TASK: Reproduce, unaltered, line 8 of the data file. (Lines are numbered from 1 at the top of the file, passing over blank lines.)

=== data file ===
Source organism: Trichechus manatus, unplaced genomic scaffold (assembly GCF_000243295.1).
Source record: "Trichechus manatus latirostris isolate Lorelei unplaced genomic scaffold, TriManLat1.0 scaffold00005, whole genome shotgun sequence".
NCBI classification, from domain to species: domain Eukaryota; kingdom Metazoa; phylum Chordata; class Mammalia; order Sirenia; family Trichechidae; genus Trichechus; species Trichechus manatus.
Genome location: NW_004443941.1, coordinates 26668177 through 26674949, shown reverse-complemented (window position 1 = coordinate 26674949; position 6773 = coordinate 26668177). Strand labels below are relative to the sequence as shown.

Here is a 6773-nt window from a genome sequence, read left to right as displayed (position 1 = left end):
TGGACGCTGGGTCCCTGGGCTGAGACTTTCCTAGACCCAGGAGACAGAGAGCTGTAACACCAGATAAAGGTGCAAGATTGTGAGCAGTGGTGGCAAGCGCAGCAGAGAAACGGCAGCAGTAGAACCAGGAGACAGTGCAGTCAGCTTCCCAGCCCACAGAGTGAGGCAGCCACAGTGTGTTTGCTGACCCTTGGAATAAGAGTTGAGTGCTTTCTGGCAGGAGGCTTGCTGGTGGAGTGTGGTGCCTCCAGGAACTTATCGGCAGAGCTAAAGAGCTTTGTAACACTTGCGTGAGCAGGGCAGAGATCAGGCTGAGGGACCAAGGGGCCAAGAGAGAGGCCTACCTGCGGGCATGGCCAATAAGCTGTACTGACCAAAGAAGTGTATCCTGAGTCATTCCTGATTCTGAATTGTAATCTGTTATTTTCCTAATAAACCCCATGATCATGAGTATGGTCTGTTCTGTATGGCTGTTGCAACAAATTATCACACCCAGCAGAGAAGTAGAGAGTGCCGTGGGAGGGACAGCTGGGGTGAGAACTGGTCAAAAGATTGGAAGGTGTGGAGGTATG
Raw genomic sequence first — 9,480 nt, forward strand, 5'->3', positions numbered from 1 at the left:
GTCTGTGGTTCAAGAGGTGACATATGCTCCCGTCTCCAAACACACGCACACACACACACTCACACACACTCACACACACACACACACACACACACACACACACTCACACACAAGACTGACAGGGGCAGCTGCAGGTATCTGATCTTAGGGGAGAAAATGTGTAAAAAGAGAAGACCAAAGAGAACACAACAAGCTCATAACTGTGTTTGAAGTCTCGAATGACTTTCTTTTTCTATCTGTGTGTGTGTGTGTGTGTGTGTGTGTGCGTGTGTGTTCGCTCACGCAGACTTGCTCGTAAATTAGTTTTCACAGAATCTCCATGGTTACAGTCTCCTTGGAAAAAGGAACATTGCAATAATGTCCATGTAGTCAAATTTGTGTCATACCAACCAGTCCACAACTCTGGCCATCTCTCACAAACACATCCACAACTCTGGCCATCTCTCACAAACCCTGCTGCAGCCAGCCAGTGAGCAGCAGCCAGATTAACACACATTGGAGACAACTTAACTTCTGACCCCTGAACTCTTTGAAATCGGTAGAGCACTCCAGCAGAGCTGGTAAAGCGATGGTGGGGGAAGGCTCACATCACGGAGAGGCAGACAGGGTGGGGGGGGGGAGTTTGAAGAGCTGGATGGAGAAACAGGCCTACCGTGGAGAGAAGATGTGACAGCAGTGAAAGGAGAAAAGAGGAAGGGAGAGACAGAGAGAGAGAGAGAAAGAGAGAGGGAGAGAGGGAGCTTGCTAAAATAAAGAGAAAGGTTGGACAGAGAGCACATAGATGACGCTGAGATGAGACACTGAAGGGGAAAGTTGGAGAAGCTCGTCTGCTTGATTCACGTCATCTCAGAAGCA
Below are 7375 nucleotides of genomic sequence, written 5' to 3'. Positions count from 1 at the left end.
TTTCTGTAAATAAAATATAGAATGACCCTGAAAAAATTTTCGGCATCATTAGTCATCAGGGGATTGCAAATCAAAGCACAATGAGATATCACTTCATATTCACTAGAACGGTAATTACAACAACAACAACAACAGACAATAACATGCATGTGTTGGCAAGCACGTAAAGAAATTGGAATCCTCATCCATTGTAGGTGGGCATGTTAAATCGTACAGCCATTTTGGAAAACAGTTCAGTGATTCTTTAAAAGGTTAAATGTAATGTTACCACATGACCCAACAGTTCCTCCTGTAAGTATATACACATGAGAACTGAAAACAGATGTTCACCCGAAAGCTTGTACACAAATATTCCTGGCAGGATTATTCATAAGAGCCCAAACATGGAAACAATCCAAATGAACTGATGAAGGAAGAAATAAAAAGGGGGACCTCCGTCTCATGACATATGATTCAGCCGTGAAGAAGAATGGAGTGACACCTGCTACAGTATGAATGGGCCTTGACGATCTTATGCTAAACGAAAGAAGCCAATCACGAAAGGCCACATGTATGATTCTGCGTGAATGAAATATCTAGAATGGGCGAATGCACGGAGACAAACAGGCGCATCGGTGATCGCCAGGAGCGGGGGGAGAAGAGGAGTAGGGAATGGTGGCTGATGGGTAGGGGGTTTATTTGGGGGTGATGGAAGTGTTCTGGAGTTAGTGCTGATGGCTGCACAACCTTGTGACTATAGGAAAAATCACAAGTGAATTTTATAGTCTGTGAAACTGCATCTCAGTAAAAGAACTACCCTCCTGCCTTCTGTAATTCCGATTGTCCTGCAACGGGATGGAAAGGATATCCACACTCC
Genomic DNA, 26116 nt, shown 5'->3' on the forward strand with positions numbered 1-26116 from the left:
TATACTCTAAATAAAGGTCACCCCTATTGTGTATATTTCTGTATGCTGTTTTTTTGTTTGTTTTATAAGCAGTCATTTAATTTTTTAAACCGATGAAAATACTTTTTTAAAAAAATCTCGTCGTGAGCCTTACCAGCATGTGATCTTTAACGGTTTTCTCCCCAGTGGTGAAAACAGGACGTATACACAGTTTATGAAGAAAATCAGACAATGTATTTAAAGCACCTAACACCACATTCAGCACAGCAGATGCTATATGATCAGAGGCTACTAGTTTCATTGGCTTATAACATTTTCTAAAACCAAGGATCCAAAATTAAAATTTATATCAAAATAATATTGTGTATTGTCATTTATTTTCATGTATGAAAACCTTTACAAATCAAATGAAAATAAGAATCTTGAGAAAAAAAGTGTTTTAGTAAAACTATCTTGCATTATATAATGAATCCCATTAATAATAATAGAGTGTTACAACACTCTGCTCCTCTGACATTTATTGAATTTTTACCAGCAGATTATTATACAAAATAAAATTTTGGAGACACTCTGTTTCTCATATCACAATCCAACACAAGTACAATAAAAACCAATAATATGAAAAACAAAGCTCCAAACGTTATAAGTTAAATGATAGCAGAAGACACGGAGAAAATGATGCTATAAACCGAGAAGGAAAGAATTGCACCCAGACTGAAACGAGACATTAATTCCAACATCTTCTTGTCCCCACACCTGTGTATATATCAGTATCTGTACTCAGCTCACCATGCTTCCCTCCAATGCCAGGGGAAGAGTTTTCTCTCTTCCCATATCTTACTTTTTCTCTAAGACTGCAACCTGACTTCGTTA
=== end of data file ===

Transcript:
GTCTGTGGTTCAAGAGGTGACATATGCTCCCGTCTCCAAACACACGCACACACACACACTCACACACACTCACACACACACACACACACACACACACACACACTCACACACAAGACTGACAGGGGCAGCTGCAGGTATCTGATCTTAGGGGAGAAAATGTGTAAAAAGAGAAGACCAAAGAGAACACAACAAGCTCATAACTGTGTTTGAAGTCTCGAATGACTTTCTTTTTCTATCTGTGTGTGTGTGTGTGTGTGTGTGTGTGCGTGTGTGTTCGCTCACGCAGACTTGCTCGTAAATTAGTTTTCACAGAATCTCCATGGTTACAGTCTCCTTGGAAAAAGGAACATTGCAATAATGTCCATGTAGTCAAATTTGTGTCATACCAACCAGTCCACAACTCTGGCCATCTCTCACAAACACATCCACAACTCTGGCCATCTCTCACAAACCCTGCTGCAGCCAGCCAGTGAGCAGCAGCCAGATTAACACACATTGGAGACAACTTAACTTCTGACCCCTGAACTCTTTGAAATCGGTAGAGCACTCCAGCAGAGCTGGTAAAGCGATGGTGGGGGAAGGCTCACATCACGGAGAGGCAGACAGGGTGGGGGGGGGGAGTTTGAAGAGCTGGATGGAGAAACAGGCCTACCGTGGAGAGAAGATGTGACAGCAGTGAAAGGAGAAAAGAGGAAGGGAGAGACAGAGAGAGAGAGAGAAAGAGAGAGGGAGAGAGGGAGCTTGCTAAAATAAAGAGAAAGGTTGGACAGAGAGCACATAGATGACGCTGAGATGAGACACTGAAGGGGAAAGTTGGAGAAGCTCGTCTGCTTGATTCACGTCATCTCAGAAGCA